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Content-protection company Macrovision is expected to release a new DVD copy-protection technology Tuesday in hopes of substantially broadening its role in Hollywood's antipiracy effort.
The company is pointing to the failure of the copy-proofing on today's DVDs, which was broken in 1999. Courts have ordered that DVD-copying tools be taken off the market, but variations of the software remain widely available online.
Macrovision's new "RipGuard DVD" technology can prevent much of the copying now being done with those tools and can help bolster studios' DVD sales even if it's not perfect, company executives say.
"Encryption standards either work or they don't," said Adam Gervin, Macrovision's senior director of marketing, "Now the cat's out of the bag. (DVD sales) are going to be one of the main sources of revenue for Hollywood for a long time, so why leave billions of dollars on the table when you can do something about it?"
The company could be hard pressed to break into an arena of the content protection market that has historically been managed by companies or industry groups closely associated with the Hollywood studios themselves. However, studios have been deeply concerned by the failure of today's DVD copy protection and might be willing to experiment with an alternative if it proves practical.
The original DVD copy-protection tools--called Content Scramble System--was developed by a technology coalition that included studio representatives and is licensed by a groupwith close ties to Hollywood.
A new coalition, which includes Warner Bros. and the Walt Disney Company as well as powerful technology companies such as IBM, Sony, Microsoft and Intel, is working on a new content-protection technology for next-generation DVDs. That technology called the Advanced Access Content System, which is not designed for today's DVDs, is being designed to allow movies to be moved around a home though a digital network.
The group has said little about its progress since announcing the project last year, but companies involved have said they expect to have it ready in time for the first expected release of high-definition videos on DVD late in 2005.
Macrovision does have a longstanding relationship with studios, however. The company is responsible for the technique that makes it difficult to copy movies from one VCR to another, and it has updated that technique to help prevent copies of movies being made using the analog plugs on DVD players.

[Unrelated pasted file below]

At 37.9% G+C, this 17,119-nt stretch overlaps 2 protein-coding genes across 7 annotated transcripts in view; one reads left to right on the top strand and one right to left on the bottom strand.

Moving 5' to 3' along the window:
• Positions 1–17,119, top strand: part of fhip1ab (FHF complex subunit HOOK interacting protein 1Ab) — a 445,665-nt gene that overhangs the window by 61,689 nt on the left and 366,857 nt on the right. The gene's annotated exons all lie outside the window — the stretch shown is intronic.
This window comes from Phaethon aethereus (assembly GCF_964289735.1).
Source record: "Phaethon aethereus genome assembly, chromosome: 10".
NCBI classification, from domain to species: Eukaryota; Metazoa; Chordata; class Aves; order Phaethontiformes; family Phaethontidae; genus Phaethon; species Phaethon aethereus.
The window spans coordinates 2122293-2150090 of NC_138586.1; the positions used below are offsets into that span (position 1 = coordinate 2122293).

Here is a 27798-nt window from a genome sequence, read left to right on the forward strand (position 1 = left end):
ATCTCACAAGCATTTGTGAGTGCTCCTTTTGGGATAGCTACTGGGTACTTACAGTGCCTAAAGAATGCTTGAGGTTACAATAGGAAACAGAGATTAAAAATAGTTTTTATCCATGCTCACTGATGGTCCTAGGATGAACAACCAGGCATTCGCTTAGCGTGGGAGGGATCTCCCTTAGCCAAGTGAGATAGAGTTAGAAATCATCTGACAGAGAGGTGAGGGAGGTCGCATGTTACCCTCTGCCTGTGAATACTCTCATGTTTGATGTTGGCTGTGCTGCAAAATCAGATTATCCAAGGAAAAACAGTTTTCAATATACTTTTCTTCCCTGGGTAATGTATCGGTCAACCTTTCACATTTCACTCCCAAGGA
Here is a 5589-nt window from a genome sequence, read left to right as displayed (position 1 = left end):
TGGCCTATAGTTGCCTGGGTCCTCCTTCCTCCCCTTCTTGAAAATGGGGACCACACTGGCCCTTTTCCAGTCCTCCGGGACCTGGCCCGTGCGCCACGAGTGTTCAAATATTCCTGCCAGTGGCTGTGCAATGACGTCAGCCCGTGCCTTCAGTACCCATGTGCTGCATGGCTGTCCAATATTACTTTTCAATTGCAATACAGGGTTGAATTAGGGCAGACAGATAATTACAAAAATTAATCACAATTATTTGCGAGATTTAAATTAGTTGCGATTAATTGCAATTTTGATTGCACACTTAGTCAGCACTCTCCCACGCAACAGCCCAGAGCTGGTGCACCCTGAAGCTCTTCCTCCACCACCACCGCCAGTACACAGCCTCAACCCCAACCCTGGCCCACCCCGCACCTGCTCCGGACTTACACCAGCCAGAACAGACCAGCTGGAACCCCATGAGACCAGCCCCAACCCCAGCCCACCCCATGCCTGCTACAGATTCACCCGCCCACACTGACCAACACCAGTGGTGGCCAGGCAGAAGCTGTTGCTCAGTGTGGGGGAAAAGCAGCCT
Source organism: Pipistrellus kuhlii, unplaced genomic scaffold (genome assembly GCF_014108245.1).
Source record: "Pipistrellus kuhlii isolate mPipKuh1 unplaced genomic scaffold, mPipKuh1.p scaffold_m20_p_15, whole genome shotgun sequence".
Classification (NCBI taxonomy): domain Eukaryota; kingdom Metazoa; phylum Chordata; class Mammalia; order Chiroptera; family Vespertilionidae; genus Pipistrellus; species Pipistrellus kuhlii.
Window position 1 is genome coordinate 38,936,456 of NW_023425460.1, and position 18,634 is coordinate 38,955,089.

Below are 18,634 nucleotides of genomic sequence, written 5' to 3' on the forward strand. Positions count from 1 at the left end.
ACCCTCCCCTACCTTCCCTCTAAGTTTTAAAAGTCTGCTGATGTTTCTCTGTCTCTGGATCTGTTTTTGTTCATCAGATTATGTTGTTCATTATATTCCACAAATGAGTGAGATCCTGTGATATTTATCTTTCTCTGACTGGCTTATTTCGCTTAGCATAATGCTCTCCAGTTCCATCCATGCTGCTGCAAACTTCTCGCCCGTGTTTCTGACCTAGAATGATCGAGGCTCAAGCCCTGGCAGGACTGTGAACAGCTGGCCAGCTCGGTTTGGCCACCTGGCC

It's using a new version of that analog guard to create copy protection for video-on-demand services, and will be included in new TiVo devices and other set-top boxes beginning later this year.
The company's new product takes a different approach to antipiracy than it has taken for analog or audio CDs. Gervin said Macrovision engineers have spent several years looking at how various DVD-copying software packages work, and have devised ways to tweak the encoding of a DVD to block most of them.
That means the audio and video content itself requires no new hardware and isn't scrambled anew, as is the case with most rights-management techniques. Someone using one of the ripping tools on a protected DVD might simply find their software crashing, or be presented with error messages instead of a copy.
Macrovision's analog copy-protection business means that it receives pre-market versions of most major DVD players in order to test for compatibility, and it has been performing RipGuard DVD tests on these machines for months. As a result, the company says it is confident that discs encoded with its new product would be playable on all major DVD player brands and PC drives.
Gervin said that the technique would block most rippers, but not all, and could be easily updated for future discs as underground programmers find ways to work around RipGuard.
If adopted, the technology could be a welcome financial shot in the arm for Macrovision. The company has seen its revenues from DVD copy protection fall over recent quarters, and has increasingly been looking to other businesses to make up the shortfall.